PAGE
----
Oncology is an essential field of medicine; however, its teaching is occasionally underemphasized and uncoordinated during medical school. An alternative method of providing additional oncological information to medical students is through extracurricular activities, such as congresses and medical student associations. The aim of this paper is to describe a Medical Student Oncology Congress entirely designed and organized by medical students. Three medical students from oncology study and research groups identified the gap in oncology training at universities and decided to organize a congress for students. They selected representatives from 26 universities in Brazil for onsite registration and created a website for online registration and promotion of the congress. To determine the topics of the lectures, they searched the medical literature for the most commonly occurring cancers in adults and children. Extrapolating the academic content of oncology, they organized lectures by non-governmental organizations (NGOs), talks on career guidance and research in this field as well as a role-playing workshop to train future doctors on how to deliver news to patients. There were a total of 609 attendees, with 590 students from 26 different universities in Brazil. Approximately 82% were medical students, and among the participants there were also 15 medical educators. A total of 80.75% of the participants were extremely satisfied with the congress, and 99.17% would recommend it to a colleague. Most of the overall cost of the congress, 96%, was covered by registration fees. There was a 6% positive net balance, which was donated to the NGOs participating in the congress. This successful experience proves that it is possible to have a congress fully designed, organized and managed by students. It demonstrates how students can be active participants in their own education, as opposed to a classic approach through which only professors are responsible for instruction.

  17. [Challenges of basical sciences in medical education].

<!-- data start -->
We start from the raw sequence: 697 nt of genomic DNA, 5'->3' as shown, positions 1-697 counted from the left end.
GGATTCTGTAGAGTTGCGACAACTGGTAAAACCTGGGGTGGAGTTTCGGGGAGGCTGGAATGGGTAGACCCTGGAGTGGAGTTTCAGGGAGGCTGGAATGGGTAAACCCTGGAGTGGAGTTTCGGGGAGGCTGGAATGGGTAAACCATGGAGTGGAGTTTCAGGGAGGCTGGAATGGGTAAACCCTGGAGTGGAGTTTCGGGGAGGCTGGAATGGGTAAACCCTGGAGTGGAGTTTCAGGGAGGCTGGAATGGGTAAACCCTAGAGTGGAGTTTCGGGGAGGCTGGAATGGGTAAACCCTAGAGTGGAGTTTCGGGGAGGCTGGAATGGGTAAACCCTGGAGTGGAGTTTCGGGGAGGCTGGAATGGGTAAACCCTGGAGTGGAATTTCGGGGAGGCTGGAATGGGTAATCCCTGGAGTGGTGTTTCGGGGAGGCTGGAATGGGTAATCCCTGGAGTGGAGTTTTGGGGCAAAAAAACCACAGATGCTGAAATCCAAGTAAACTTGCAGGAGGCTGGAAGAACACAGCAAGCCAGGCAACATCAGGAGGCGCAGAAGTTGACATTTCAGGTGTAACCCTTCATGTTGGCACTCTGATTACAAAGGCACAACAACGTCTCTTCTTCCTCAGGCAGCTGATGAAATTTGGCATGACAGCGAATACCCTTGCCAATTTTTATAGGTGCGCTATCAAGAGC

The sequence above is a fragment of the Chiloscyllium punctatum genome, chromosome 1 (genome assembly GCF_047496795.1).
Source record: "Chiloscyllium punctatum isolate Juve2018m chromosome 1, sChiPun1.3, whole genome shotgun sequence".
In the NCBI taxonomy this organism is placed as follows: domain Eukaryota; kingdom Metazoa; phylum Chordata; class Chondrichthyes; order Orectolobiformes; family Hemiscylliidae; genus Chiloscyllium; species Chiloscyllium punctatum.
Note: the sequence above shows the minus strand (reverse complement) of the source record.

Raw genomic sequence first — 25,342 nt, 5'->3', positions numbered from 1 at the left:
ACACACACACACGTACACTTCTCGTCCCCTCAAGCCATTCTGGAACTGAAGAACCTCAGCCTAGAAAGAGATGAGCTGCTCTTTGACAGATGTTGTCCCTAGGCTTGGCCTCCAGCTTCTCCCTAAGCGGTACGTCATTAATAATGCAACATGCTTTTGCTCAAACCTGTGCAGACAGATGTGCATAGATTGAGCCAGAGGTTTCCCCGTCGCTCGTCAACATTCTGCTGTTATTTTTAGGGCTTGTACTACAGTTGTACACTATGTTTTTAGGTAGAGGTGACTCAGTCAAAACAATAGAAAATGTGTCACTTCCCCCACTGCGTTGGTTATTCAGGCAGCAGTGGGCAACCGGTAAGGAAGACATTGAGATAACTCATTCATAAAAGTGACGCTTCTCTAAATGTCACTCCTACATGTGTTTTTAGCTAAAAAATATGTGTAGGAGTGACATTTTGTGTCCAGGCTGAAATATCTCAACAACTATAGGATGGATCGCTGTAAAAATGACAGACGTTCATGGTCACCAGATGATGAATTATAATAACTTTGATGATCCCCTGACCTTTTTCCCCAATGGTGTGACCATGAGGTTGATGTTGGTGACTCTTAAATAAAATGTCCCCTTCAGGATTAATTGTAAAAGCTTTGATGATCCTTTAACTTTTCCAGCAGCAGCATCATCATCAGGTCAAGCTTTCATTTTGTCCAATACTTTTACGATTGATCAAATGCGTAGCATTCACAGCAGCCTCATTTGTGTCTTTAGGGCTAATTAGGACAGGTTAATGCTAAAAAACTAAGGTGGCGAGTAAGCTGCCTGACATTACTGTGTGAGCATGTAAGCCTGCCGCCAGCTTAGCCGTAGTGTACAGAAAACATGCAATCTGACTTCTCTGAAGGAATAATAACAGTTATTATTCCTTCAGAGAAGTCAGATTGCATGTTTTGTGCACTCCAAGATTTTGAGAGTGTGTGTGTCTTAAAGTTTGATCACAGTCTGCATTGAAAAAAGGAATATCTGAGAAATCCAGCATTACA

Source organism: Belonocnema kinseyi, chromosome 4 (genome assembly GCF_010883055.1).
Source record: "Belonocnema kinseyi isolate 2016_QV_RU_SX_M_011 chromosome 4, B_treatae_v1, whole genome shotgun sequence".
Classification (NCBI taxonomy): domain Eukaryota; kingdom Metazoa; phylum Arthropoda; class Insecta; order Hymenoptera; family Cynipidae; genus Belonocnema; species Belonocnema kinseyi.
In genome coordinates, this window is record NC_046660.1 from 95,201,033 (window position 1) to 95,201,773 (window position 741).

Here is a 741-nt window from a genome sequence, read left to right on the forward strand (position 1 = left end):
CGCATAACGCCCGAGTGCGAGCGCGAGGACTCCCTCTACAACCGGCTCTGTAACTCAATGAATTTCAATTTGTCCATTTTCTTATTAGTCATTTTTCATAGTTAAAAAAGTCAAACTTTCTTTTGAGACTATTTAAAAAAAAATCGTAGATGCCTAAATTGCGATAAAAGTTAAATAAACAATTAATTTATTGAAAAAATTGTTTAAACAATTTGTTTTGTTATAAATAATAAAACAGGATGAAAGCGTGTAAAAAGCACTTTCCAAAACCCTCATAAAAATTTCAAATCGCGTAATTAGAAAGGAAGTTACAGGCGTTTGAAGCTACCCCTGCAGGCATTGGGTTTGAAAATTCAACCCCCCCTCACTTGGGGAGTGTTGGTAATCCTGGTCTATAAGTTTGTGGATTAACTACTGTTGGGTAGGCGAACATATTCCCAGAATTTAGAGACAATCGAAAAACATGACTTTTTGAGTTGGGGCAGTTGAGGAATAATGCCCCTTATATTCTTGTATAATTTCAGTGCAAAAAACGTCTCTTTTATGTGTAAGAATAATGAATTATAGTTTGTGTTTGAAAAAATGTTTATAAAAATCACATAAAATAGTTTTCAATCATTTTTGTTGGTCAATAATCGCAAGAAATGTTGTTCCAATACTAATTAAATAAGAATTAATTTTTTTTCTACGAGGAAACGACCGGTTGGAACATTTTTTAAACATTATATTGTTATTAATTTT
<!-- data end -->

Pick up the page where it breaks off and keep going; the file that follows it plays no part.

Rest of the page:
PubMed

    Rodríguez Carranza, Rodolfo

    2014-12-01

    The relevance of basic sciences in medical education has been recognized for centuries, and the importance of exposing medical students to science was acknowledged and reinforced by the recommendations of Flexner in 1910. Since then, traditional medical education has been divided into preclinical and clinical subjects; within this scheme, the first terms of undergraduate medical education usually concentrate on basic sciences, while subsequent ones focus on clinical sciences and clinical training. Since 1956, this educational scheme has been questioned and, in some schools, the medical curriculum has undergone significant structural changes; some of these reforms, especially integrated curricula, are associated with important reductions in the time allotted to individual basic science courses or even with their removal. The removal of basic science subjects from the medical curriculum is paradoxical because nowadays the value of biomedical knowledge and the scientific reasoning to make medical decisions is more appreciated than ever. To maintain its relevance in medical education, basic sciences have to confront three challenges: a) increasing its presence in clinical education; b) developing nuclear programs; and c) renewing laboratory instruction.

  18. [Basic problems of medical ethics].

    PubMed

    Herms, E

    1988-03-01

    The discussion on ethical problems in reproductive medicine that has been going on for quite a decade, is of an exemplary nature; it is mainly focussed on extracorporeal fertilisation, prenatal diagnosis with a view to abortion, and post partum diagnosis and treatment of genetic diseases. The fundamental problems of medical ethics in general come to the fore particularly clearly in this discussion. The following article deals with these fundamental problems, whereas a subsequent article will be concerned in greater detail with the three special disciplines I have just mentioned.

  19. [Systemic learning planification for medical students during oncology clinical rotation].

    PubMed

    Gonçalves, Anthony; Viens, Patrice; Gilabert, Marine; Turrini, Olivier; Lambaudie, Eric; Prebet, Thomas; Farnault, Bertrand; Eisinger, François; Gorincour, Guillaume; Bertucci, François

    2011-12-01